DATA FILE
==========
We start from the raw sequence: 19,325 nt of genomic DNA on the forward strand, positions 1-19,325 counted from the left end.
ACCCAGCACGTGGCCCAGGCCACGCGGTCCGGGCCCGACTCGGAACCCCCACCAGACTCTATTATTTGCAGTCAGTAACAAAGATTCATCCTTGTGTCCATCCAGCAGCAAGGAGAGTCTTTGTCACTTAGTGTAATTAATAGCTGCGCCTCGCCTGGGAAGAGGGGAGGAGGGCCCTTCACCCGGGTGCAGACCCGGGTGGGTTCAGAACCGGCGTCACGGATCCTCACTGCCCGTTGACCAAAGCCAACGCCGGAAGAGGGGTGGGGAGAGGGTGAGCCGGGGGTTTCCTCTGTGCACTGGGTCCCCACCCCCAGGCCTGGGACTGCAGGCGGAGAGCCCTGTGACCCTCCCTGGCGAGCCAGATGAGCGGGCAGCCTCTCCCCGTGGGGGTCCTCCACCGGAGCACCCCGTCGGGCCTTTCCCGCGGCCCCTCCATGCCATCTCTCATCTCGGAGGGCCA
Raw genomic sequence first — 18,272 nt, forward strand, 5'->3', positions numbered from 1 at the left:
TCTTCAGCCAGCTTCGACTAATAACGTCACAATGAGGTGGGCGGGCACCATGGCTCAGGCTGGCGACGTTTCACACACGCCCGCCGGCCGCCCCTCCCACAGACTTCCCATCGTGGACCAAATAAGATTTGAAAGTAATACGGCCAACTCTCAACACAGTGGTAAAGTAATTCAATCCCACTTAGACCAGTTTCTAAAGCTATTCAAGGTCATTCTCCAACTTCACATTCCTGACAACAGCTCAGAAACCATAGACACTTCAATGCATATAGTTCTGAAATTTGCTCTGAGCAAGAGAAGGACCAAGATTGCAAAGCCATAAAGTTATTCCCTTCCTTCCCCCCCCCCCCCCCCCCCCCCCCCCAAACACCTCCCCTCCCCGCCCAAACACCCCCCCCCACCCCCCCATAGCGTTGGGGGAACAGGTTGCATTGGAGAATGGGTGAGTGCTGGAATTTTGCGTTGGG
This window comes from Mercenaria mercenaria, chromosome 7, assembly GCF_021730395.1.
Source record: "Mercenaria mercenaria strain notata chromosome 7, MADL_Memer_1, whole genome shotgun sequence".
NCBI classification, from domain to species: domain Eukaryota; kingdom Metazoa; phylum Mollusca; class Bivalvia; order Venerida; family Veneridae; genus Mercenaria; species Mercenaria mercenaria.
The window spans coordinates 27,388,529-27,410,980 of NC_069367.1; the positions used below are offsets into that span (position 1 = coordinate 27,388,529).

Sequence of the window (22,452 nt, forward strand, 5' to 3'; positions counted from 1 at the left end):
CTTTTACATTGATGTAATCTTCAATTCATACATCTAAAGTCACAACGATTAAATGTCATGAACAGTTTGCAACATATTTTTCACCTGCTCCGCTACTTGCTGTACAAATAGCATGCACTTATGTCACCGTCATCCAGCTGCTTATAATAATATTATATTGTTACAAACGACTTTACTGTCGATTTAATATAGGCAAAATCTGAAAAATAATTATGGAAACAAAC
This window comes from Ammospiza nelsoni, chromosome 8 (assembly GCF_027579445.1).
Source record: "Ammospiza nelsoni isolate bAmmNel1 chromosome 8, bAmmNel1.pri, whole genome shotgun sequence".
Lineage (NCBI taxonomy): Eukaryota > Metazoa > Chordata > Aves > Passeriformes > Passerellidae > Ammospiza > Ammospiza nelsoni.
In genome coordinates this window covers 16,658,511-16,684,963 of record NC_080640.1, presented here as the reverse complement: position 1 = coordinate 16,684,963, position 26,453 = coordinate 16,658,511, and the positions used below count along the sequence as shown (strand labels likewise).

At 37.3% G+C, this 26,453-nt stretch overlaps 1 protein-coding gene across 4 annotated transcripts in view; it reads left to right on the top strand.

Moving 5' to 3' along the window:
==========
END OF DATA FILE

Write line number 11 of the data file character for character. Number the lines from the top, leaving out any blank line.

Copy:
This window comes from Ammospiza nelsoni, chromosome 8 (assembly GCF_027579445.1).